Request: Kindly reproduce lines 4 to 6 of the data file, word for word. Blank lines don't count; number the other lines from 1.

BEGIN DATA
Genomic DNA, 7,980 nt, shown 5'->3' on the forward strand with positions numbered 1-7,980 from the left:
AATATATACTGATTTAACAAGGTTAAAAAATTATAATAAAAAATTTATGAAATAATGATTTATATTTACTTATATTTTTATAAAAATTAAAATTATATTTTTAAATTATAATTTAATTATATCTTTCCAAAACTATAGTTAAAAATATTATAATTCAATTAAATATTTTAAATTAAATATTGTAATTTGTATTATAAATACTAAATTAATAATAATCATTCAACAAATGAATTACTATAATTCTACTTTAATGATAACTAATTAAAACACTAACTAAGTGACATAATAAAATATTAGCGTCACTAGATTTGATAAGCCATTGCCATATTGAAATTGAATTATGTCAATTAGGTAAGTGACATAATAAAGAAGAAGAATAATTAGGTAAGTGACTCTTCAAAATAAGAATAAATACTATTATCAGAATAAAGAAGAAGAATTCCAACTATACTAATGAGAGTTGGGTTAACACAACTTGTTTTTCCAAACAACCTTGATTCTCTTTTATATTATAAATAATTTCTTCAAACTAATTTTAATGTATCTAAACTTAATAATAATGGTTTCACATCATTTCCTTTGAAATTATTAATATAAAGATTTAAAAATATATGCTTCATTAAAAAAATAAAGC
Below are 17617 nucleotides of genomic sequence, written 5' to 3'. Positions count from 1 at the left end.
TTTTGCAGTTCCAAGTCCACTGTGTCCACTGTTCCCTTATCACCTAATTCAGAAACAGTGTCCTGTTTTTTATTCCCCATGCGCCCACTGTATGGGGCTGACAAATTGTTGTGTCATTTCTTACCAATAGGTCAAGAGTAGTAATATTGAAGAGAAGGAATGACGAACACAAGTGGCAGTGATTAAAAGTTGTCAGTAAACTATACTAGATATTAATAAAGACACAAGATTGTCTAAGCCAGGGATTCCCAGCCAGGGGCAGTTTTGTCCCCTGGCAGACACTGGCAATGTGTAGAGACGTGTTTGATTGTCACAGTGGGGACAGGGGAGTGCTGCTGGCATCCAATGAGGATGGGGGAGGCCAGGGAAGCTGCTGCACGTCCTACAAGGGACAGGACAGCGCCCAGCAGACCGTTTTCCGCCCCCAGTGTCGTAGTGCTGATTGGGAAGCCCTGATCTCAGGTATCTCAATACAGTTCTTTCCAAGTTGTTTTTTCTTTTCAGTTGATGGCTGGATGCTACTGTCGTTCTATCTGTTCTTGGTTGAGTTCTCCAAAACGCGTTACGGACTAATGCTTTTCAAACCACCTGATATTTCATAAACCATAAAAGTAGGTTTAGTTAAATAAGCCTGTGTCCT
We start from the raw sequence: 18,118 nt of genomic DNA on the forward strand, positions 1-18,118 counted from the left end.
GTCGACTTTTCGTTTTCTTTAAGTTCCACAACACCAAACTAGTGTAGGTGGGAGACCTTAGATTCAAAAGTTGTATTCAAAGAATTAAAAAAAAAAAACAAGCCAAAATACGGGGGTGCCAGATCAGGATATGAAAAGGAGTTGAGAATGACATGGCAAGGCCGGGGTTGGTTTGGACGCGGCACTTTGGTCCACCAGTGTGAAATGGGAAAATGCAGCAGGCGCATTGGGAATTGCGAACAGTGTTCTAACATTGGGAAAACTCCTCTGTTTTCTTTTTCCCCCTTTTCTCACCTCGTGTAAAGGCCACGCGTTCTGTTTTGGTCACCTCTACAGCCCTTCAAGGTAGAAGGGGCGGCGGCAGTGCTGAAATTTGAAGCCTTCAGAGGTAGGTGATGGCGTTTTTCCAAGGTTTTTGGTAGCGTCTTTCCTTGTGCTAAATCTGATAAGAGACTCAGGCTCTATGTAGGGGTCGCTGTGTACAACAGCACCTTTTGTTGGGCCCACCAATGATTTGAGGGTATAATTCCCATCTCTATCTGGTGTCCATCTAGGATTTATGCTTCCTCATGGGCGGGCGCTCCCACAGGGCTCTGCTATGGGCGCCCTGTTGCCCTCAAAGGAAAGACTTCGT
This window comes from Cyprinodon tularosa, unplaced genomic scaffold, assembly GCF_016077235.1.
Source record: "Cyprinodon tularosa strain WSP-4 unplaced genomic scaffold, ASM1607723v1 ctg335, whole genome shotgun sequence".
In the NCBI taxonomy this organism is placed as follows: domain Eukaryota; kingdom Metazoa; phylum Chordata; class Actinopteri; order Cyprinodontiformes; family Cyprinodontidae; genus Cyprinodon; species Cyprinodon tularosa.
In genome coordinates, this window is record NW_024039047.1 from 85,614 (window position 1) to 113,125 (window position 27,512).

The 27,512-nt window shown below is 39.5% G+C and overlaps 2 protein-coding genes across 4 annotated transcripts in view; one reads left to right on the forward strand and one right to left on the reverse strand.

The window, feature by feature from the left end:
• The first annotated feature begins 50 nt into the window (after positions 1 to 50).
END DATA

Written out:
TTTTGCAGTTCCAAGTCCACTGTGTCCACTGTTCCCTTATCACCTAATTCAGAAACAGTGTCCTGTTTTTTATTCCCCATGCGCCCACTGTATGGGGCTGACAAATTGTTGTGTCATTTCTTACCAATAGGTCAAGAGTAGTAATATTGAAGAGAAGGAATGACGAACACAAGTGGCAGTGATTAAAAGTTGTCAGTAAACTATACTAGATATTAATAAAGACACAAGATTGTCTAAGCCAGGGATTCCCAGCCAGGGGCAGTTTTGTCCCCTGGCAGACACTGGCAATGTGTAGAGACGTGTTTGATTGTCACAGTGGGGACAGGGGAGTGCTGCTGGCATCCAATGAGGATGGGGGAGGCCAGGGAAGCTGCTGCACGTCCTACAAGGGACAGGACAGCGCCCAGCAGACCGTTTTCCGCCCCCAGTGTCGTAGTGCTGATTGGGAAGCCCTGATCTCAGGTATCTCAATACAGTTCTTTCCAAGTTGTTTTTTCTTTTCAGTTGATGGCTGGATGCTACTGTCGTTCTATCTGTTCTTGGTTGAGTTCTCCAAAACGCGTTACGGACTAATGCTTTTCAAACCACCTGATATTTCATAAACCATAAAAGTAGGTTTAGTTAAATAAGCCTGTGTCCT
We start from the raw sequence: 18,118 nt of genomic DNA on the forward strand, positions 1-18,118 counted from the left end.
GTCGACTTTTCGTTTTCTTTAAGTTCCACAACACCAAACTAGTGTAGGTGGGAGACCTTAGATTCAAAAGTTGTATTCAAAGAATTAAAAAAAAAAAACAAGCCAAAATACGGGGGTGCCAGATCAGGATATGAAAAGGAGTTGAGAATGACATGGCAAGGCCGGGGTTGGTTTGGACGCGGCACTTTGGTCCACCAGTGTGAAATGGGAAAATGCAGCAGGCGCATTGGGAATTGCGAACAGTGTTCTAACATTGGGAAAACTCCTCTGTTTTCTTTTTCCCCCTTTTCTCACCTCGTGTAAAGGCCACGCGTTCTGTTTTGGTCACCTCTACAGCCCTTCAAGGTAGAAGGGGCGGCGGCAGTGCTGAAATTTGAAGCCTTCAGAGGTAGGTGATGGCGTTTTTCCAAGGTTTTTGGTAGCGTCTTTCCTTGTGCTAAATCTGATAAGAGACTCAGGCTCTATGTAGGGGTCGCTGTGTACAACAGCACCTTTTGTTGGGCCCACCAATGATTTGAGGGTATAATTCCCATCTCTATCTGGTGTCCATCTAGGATTTATGCTTCCTCATGGGCGGGCGCTCCCACAGGGCTCTGCTATGGGCGCCCTGTTGCCCTCAAAGGAAAGACTTCGT